2003: Jaylib – “The Official”

 

In the years following, Gap’s “Diana in the Autumn Wind” sample has been used by Roy “Royalty” Hamilton for “Sunrise” by Wannabe Biggie Guerilla Black as well as the 9th Wonder produced “Plan B” from HaLo, featuring Skyzoo, which actually uses both interpolations featured on both “Fall in Love” and “The Official.”

 

Now as for Acid Rap, “Everybody’s Something” is not the only track which uses fairly recognizable samples. For example, just one position above on the tracklist, we’ll find the Nate Fox produced “Lost” which borrow’s from Willie Hutches time-honored “Brother’s Gonna Work It Out,” which was the back drop for Doc Dre’s “Rat-Tat-Tat-Tat,” as well as Canibus’ “Niggonometry,” among others. Track eight “Favorite Song,” also produced by Nate Fox samples from Betty Wrights’ “Clean Up Woman,” which most of us are familiar with Mary J. Blige’s “Real Love” Remix featuring B.I.G… yah, the real Biggie. And just one track below that, you’ll find Chance spittin’ over the Brandun Deshay produced “NaNa,” featuring a rather hilarious verse from Action Bronson, which borrows from Jack Wilkins “Red Clay,” which y’all pick up from ATCQ’s “Sucka Ni**a.” In short, I fucks with Acid Rap, and so should you..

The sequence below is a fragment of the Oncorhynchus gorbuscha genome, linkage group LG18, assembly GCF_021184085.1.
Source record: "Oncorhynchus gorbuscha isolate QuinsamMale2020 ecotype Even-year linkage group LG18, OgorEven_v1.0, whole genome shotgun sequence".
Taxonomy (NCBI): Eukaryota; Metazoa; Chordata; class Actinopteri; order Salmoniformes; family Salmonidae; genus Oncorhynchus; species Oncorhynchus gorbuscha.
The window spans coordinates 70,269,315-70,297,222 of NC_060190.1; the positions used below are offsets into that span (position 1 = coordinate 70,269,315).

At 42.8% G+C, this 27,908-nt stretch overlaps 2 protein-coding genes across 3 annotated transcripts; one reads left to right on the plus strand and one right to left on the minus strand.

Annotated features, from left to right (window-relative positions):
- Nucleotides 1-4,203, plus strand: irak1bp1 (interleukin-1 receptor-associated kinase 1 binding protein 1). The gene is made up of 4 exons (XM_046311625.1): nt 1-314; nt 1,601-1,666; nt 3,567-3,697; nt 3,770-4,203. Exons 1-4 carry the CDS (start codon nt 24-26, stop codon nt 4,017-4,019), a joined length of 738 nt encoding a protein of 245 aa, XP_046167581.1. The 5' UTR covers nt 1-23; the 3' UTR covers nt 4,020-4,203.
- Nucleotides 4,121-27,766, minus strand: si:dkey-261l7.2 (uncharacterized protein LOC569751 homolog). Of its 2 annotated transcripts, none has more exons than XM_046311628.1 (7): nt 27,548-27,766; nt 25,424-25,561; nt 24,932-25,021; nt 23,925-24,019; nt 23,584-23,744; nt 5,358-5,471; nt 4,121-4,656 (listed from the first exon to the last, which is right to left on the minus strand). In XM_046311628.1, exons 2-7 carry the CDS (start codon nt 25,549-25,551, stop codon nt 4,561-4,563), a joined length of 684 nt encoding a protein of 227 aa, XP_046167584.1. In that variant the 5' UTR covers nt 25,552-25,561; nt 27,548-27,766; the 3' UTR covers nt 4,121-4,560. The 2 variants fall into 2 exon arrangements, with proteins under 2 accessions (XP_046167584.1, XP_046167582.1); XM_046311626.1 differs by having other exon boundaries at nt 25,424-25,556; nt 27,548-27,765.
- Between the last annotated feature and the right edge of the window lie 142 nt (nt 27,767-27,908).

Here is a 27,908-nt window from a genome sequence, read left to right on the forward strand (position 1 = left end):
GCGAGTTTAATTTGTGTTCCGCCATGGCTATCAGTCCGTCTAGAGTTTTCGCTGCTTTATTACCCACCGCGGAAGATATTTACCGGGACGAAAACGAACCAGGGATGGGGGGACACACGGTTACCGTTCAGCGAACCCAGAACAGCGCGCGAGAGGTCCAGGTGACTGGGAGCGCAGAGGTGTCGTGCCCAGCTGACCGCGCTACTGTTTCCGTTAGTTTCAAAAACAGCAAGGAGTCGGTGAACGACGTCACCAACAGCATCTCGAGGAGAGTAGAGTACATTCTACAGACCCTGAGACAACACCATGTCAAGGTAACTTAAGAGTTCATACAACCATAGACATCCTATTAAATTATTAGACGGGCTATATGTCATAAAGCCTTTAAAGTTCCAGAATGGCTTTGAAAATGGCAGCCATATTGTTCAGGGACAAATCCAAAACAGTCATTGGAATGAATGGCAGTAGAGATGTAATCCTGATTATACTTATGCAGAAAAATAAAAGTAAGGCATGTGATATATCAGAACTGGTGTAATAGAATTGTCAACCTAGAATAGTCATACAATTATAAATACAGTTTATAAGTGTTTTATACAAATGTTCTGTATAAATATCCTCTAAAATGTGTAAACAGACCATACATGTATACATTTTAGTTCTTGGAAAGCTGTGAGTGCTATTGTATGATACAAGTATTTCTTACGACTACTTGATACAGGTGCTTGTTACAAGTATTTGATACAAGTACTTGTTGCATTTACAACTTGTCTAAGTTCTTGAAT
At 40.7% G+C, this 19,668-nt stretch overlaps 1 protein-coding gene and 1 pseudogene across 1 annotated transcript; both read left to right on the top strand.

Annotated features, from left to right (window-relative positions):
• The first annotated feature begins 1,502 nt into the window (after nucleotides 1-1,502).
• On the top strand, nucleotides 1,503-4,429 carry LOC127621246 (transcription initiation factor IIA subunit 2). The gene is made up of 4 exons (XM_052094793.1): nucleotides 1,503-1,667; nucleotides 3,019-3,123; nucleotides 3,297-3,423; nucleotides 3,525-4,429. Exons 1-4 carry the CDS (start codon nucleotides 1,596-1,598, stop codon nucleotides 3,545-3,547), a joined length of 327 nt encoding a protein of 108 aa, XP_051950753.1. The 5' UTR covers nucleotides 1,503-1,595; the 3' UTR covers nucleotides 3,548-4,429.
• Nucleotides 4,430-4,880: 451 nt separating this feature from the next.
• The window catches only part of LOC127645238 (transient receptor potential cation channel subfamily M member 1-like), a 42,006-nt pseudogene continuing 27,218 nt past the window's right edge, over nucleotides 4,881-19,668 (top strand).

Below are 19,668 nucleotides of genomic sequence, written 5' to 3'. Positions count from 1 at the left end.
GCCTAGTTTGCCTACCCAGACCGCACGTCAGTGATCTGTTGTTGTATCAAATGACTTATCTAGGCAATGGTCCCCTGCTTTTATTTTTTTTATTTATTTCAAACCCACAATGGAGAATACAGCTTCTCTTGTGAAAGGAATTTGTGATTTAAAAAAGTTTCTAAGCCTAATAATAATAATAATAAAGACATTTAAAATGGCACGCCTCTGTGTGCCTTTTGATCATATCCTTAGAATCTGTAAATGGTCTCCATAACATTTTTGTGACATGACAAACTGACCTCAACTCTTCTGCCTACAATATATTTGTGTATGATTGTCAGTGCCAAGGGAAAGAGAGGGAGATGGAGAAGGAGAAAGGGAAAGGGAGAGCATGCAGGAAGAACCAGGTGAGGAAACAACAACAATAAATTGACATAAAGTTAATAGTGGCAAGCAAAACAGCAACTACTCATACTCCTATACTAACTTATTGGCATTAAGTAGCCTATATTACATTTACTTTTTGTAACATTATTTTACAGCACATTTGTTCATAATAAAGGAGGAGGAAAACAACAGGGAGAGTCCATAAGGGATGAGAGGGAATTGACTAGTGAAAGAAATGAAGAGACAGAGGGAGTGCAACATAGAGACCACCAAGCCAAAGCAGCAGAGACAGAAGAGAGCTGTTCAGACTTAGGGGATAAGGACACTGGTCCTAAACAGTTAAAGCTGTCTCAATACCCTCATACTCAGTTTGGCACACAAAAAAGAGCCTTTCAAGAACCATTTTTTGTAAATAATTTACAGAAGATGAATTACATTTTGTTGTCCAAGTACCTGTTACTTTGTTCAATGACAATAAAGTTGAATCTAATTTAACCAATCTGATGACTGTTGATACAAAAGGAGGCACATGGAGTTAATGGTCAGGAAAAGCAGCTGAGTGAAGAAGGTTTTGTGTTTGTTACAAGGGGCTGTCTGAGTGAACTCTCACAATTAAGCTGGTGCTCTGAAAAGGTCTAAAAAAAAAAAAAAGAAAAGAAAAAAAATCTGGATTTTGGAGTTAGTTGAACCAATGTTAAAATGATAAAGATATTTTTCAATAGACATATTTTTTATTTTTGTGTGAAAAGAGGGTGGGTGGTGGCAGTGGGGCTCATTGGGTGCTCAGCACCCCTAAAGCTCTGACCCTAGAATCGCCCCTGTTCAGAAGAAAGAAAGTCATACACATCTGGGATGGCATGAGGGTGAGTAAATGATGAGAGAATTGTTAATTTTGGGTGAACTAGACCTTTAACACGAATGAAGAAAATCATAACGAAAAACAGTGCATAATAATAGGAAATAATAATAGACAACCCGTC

*FYI, for you vinyl heads out there, I got double test presses of SV’s “Fall In Love” Remix.. hit me up with your best price, I’m trying to cop some tickets to Puerto Rico so I can get break free from this computer for a few days: @TakinMines

 

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Greg Grease – “Forward”

 

 

If you’ve managed to get this far during the week, you probably deserve a break. And what good timing to introduce Greg Grease‘s latest video for “Forward”, a stripped down, less-is-more banger that doesn’t need to be overdramatic to get it’s point across. Directed by Adam Dunn as a part of his #LABB (Lights and a Backdrop) series, the visuals are as minimalistic as it gets, allowing the Grease, his DJ and his turntable to play centre stage. Check it out and be sure to pick up Greg Grease’s Black King Cole EP if you don’t already own it.

 

  1. Blu & Nottz (feat. Rashad) – “End of the World”
  2. CJ Fly (feat. A La $oul & Phife Dawg) – “Seek Well”
  3. Boldy James (feat. Earl Sweatshirt, Da$h & Domo Genesis) – “Reform School” (prod. by The Alchemist)
  4. Danny Brown (feat. Scrufizzer) – “Dubstep”
  5. Black Milk – “Dismal”
  6. Alterbeats (feat. Guilty Simpson & The Rockness Monstah) – “Fruit Punch”
  7. Snow Tha Product (feat. CyHi The Prynce) – “Hold You Down”
  8. Freddie Gibbs & Madlib – “Harold’s”
  9. Childish Gambino – “Yaphet Kotto”
  10. Stan Ipcus – “Wifey Material”